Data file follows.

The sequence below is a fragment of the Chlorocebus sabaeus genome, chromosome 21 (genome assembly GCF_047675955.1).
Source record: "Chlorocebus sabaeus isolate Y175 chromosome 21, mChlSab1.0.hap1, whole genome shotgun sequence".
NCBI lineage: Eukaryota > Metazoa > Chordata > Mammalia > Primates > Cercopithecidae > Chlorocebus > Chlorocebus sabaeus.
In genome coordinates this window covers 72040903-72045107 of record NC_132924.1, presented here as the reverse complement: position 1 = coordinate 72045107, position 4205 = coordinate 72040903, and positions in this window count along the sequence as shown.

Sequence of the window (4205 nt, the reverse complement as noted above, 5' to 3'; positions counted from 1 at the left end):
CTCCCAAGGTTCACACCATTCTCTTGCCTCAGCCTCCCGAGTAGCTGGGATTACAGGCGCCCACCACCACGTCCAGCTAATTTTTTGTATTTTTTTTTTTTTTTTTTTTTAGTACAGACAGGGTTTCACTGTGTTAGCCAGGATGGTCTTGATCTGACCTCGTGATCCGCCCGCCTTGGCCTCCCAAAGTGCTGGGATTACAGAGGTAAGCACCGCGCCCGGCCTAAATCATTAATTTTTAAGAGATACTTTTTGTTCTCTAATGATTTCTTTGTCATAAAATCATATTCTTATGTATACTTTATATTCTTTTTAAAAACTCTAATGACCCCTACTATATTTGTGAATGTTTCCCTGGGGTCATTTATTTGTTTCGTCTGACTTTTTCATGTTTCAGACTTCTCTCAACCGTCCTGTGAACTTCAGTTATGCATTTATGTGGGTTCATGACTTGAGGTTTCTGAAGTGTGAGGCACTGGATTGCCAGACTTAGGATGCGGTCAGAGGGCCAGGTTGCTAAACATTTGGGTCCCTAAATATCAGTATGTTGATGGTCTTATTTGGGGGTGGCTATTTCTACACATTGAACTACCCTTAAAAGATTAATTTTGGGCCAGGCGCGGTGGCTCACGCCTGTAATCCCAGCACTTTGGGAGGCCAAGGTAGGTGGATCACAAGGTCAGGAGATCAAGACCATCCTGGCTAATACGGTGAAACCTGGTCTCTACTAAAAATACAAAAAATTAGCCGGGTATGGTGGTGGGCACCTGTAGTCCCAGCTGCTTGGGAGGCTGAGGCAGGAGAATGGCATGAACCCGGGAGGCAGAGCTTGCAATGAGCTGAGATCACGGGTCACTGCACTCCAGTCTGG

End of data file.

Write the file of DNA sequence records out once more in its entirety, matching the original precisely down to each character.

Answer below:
The sequence below is a fragment of the Chlorocebus sabaeus genome, chromosome 21 (genome assembly GCF_047675955.1).
Source record: "Chlorocebus sabaeus isolate Y175 chromosome 21, mChlSab1.0.hap1, whole genome shotgun sequence".
NCBI lineage: Eukaryota > Metazoa > Chordata > Mammalia > Primates > Cercopithecidae > Chlorocebus > Chlorocebus sabaeus.
In genome coordinates this window covers 72040903-72045107 of record NC_132924.1, presented here as the reverse complement: position 1 = coordinate 72045107, position 4205 = coordinate 72040903, and positions in this window count along the sequence as shown.

Sequence of the window (4205 nt, the reverse complement as noted above, 5' to 3'; positions counted from 1 at the left end):
CTCCCAAGGTTCACACCATTCTCTTGCCTCAGCCTCCCGAGTAGCTGGGATTACAGGCGCCCACCACCACGTCCAGCTAATTTTTTGTATTTTTTTTTTTTTTTTTTTTTAGTACAGACAGGGTTTCACTGTGTTAGCCAGGATGGTCTTGATCTGACCTCGTGATCCGCCCGCCTTGGCCTCCCAAAGTGCTGGGATTACAGAGGTAAGCACCGCGCCCGGCCTAAATCATTAATTTTTAAGAGATACTTTTTGTTCTCTAATGATTTCTTTGTCATAAAATCATATTCTTATGTATACTTTATATTCTTTTTAAAAACTCTAATGACCCCTACTATATTTGTGAATGTTTCCCTGGGGTCATTTATTTGTTTCGTCTGACTTTTTCATGTTTCAGACTTCTCTCAACCGTCCTGTGAACTTCAGTTATGCATTTATGTGGGTTCATGACTTGAGGTTTCTGAAGTGTGAGGCACTGGATTGCCAGACTTAGGATGCGGTCAGAGGGCCAGGTTGCTAAACATTTGGGTCCCTAAATATCAGTATGTTGATGGTCTTATTTGGGGGTGGCTATTTCTACACATTGAACTACCCTTAAAAGATTAATTTTGGGCCAGGCGCGGTGGCTCACGCCTGTAATCCCAGCACTTTGGGAGGCCAAGGTAGGTGGATCACAAGGTCAGGAGATCAAGACCATCCTGGCTAATACGGTGAAACCTGGTCTCTACTAAAAATACAAAAAATTAGCCGGGTATGGTGGTGGGCACCTGTAGTCCCAGCTGCTTGGGAGGCTGAGGCAGGAGAATGGCATGAACCCGGGAGGCAGAGCTTGCAATGAGCTGAGATCACGGGTCACTGCACTCCAGTCTGG